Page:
It pleased Ally McCoist that in the midst of some difficulties against Queen of the South on Tuesday evening, his players were still disciplined and resilient. Their mentality was not compromised, and the reward was a victory based on resourcefulness and perseverance, even if other aspects of their play were flawed. They are qualities that Rangers will need to keep within reach.
A trip to Station Park tomorrow takes Rangers back to the scene of their only defeat of the season. Forfar Athletic were victorious after extra-time in the Scottish Communities League Cup first round, when the visitors looked weighed down by the same frailties as last season. McCoist has more players available since the club's registration embargo ended at the beginning of the month, but the same challenges await. Station Park has an artificial pitch, as did Palmerston, and each surface requires a period of adjustment.
"None of them are the same," said McCoist. "Our boys are of the opinion that probably Broadwood is the best one we have played on. But then you could go to another team and they might have another opinion. It doesn't effectively matter what we think about it. We have got to be very, very careful that we don't sound as though we are criticising or looking for a cop out, because we are not doing that. We will deal with them. We have to play on them, but I would suggest that we are more comfortable playing on grass."
The Rangers players were impressed with the surface at Station Park - "we felt it was one of the better ones," said McCoist - so results or performances are not always a consequence of the artificial pitch. Even so, there are other issues to contend with. Lee Wallace will undergo a fitness test tomorrow morning, after suffering from a stiffness in his neck, while Rangers' medical staff believe that David Templeton's ankle injury last season was in part caused by Annan Athletic's artificial turf.
That risk of injury is one of the reasons McCoist does not hold more training sessions on the artificial pitch at Murray Park ahead of games against teams who use the surface. With each having their own characteristics, there would be little to be gained. It does, though, influence McCoist's team selection, since he believes that some of his players are better able to adapt to the quirks of the pitches than others.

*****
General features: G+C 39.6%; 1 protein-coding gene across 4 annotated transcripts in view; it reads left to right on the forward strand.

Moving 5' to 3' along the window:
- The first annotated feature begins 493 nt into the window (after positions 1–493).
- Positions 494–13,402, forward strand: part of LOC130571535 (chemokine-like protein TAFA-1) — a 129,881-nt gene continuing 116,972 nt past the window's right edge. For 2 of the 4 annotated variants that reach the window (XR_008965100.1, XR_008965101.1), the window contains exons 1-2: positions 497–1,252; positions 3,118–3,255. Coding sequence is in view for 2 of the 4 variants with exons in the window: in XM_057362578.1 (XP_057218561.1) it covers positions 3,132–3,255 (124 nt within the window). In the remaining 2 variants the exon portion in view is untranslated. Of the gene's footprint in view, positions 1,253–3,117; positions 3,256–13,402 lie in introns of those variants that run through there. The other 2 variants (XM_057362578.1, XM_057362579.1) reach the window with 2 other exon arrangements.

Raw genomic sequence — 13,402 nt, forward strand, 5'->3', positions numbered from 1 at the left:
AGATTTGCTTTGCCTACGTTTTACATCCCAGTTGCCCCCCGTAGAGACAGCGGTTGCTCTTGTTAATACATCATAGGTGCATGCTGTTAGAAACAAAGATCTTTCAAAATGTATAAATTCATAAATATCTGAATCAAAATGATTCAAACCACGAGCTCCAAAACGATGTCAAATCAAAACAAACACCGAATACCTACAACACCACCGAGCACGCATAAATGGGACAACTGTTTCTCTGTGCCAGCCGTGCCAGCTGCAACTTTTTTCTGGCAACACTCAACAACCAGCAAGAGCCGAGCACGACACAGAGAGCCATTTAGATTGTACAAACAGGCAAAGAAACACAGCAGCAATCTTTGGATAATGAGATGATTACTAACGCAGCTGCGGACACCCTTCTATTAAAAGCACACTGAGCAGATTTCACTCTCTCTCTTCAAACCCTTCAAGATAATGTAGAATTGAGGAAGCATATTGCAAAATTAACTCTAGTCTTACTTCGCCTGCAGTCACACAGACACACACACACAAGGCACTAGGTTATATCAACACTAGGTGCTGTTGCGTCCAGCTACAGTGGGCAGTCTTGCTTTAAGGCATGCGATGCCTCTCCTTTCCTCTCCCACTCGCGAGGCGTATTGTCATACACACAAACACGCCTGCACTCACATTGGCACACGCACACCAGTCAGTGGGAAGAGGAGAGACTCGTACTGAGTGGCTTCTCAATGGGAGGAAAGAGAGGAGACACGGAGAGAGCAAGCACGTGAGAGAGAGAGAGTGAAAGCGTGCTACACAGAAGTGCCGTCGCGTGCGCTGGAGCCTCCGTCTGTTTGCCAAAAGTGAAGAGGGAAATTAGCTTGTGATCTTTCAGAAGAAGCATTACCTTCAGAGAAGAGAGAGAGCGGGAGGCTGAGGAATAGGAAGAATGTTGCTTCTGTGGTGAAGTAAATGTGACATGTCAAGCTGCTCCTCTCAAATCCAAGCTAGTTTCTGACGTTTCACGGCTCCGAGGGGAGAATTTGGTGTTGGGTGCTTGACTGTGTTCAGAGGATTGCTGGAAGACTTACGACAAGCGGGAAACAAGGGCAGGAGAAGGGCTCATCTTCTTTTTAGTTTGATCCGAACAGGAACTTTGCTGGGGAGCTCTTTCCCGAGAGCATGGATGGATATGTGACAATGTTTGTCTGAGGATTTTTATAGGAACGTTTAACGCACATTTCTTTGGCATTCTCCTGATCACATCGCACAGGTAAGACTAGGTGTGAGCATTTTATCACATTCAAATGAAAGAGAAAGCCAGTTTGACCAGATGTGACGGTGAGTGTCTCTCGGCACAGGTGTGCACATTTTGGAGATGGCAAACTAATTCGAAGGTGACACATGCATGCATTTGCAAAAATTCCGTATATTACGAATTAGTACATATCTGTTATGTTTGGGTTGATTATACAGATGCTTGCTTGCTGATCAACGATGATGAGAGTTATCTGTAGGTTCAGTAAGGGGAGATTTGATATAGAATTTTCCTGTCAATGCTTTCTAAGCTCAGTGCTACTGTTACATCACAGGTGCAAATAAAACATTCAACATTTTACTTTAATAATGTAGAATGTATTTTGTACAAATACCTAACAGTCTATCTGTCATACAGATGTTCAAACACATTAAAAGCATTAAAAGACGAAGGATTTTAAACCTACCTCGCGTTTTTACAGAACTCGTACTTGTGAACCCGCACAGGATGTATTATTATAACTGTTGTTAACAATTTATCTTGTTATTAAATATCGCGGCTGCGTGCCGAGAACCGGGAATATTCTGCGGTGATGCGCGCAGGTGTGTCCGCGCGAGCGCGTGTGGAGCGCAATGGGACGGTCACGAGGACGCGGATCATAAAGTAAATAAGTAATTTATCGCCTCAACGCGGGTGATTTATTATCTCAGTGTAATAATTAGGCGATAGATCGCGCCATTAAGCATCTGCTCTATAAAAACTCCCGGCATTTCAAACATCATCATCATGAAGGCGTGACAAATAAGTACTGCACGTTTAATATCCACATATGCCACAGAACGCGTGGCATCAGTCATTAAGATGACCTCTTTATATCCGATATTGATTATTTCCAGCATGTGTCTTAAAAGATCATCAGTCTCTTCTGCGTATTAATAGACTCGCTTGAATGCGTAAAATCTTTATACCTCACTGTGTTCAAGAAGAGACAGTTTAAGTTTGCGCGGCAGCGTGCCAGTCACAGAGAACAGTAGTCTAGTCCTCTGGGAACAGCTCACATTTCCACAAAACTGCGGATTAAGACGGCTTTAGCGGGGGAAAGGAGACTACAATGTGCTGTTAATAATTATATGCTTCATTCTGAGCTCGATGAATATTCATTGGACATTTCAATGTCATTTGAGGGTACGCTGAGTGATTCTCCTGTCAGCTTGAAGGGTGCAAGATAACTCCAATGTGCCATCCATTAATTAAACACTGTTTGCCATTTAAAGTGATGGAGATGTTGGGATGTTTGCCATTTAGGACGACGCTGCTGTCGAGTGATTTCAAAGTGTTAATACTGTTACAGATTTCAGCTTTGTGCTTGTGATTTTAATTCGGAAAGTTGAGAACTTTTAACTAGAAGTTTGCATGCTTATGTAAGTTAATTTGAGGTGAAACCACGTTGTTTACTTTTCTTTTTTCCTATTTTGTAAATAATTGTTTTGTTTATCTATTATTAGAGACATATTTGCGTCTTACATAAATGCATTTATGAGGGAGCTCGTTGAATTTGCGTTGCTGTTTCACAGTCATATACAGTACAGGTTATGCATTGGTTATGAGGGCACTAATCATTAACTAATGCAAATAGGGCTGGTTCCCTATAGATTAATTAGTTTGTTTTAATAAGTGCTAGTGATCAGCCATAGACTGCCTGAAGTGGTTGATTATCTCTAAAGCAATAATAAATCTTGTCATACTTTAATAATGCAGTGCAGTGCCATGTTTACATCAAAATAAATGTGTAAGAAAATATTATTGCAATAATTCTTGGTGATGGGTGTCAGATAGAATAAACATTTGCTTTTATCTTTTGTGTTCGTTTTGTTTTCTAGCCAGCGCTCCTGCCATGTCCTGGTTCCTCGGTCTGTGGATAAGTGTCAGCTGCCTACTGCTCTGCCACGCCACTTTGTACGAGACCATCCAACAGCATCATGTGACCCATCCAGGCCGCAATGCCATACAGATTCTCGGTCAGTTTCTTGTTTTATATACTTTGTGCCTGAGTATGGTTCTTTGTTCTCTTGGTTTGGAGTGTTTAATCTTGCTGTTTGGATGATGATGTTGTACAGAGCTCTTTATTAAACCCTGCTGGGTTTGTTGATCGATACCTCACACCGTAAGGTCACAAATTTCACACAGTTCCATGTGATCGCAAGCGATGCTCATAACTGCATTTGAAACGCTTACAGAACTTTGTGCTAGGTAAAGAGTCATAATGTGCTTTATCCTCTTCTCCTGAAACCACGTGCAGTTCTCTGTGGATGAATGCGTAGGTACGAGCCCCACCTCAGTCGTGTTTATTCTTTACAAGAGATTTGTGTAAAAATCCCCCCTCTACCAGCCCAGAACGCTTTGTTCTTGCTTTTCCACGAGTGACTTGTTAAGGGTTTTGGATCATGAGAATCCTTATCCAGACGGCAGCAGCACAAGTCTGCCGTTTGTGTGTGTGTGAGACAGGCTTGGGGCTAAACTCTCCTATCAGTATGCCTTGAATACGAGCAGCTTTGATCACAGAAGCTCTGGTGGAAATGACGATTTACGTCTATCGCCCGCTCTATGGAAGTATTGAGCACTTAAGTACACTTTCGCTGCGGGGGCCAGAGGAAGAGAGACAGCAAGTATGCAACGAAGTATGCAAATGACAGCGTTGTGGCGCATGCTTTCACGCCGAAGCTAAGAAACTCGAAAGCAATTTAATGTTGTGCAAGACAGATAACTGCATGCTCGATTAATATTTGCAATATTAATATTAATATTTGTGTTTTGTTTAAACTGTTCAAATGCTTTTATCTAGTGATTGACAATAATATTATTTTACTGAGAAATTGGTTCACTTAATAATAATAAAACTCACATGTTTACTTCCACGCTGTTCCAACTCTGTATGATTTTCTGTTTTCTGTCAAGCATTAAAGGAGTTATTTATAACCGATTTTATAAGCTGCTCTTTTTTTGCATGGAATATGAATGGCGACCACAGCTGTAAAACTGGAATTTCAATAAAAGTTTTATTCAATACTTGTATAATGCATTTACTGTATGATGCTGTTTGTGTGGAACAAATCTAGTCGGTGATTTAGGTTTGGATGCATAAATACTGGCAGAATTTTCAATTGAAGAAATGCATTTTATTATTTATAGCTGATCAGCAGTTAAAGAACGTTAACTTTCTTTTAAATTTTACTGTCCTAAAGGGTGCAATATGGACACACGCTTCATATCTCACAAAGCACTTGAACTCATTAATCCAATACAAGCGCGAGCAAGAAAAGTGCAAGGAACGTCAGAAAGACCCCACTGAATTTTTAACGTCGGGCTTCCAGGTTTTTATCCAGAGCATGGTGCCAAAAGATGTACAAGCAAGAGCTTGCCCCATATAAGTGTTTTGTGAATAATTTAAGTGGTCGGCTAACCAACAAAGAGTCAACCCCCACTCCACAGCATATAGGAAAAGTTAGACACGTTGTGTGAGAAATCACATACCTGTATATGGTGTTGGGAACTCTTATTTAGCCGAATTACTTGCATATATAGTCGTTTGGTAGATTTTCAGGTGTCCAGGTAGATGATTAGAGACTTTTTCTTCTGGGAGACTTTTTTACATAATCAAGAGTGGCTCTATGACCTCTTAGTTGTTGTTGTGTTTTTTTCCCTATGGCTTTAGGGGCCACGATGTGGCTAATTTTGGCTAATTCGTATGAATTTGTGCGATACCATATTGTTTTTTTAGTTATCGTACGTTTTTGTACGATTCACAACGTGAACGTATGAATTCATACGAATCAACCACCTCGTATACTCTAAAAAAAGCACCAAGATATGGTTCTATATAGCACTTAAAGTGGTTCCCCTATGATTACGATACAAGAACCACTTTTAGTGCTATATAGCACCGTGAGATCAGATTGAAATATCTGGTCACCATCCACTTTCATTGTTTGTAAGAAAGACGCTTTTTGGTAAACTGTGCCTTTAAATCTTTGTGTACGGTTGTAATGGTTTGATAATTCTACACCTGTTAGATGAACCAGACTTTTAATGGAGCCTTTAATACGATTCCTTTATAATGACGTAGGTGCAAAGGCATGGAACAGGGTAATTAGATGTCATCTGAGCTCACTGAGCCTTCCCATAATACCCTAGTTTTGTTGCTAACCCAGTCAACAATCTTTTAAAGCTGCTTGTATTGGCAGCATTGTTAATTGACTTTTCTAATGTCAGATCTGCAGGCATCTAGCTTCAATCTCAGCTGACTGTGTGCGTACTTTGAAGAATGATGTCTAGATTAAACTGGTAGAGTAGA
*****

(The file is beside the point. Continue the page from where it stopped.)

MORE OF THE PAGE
"You can't prepare for it," the Rangers manager said. "We are getting our Astroturf surface at Murray Park re-laid a week on Monday and I can understand some people saying: 'Why do you not train on that?' But it would be a different surface to the one we [would then] play on. Anybody who saw the game [last] Tuesday will see that we have got players who naturally don't look comfortable and don't play to anything like their full potential on those surfaces. That's not a criticism, it's just my opinion.
"There's no use getting het up about something you can't have an effect on. As long as the parks are legal to play on, we are duty bound to play on them, whether we like it or not, so there's no use mumping and moaning about it.
"Players can pick up injuries on any surface. But that type of surface is probably more suited to young players' development more than anything. I accept the reasons why these surfaces are here. They provide income and involve football in the community, which is great. But it definitely affects our team selection, and I'd imagine it affects managers and coaches of teams who play on grass every week when they have to go to these places."
The loss to Forfar in August was symptomatic of old shortcomings, but has been followed by seven wins out of seven, with 28 goals scored and only two conceded. That level of dominance ought to be expected when Rangers can call upon greater resources than all but Celtic. Nonetheless, there is a determination to make amends for that defeat at Station Park, which Dick Campbell, the Forfar manager, anticipated by asserting that Rangers will have the title secured by the end of the year.
"I had to laugh when I heard Dick saying we would have the title wrapped up by Christmas," said McCoist. "I'm just surprised he didn't have us winning it by Hallowe'en night. But we want to win. I would never use the word revenge, but they gave us a sore one up there.
"I know we couldn't play all of our players, but fair play to them, they knocked us out and they deserved it. I have watched the game a couple of times and we missed an unbelievable amount of chances that day. We want to go up and continue our good record so far in the league."
Rangers are evolving, with Anestis Argyriou having left the club this week and a contract offer having been made to Marius Zaliukas, the former Hearts defender. In the meantime, the team is coming to terms with its circumstances.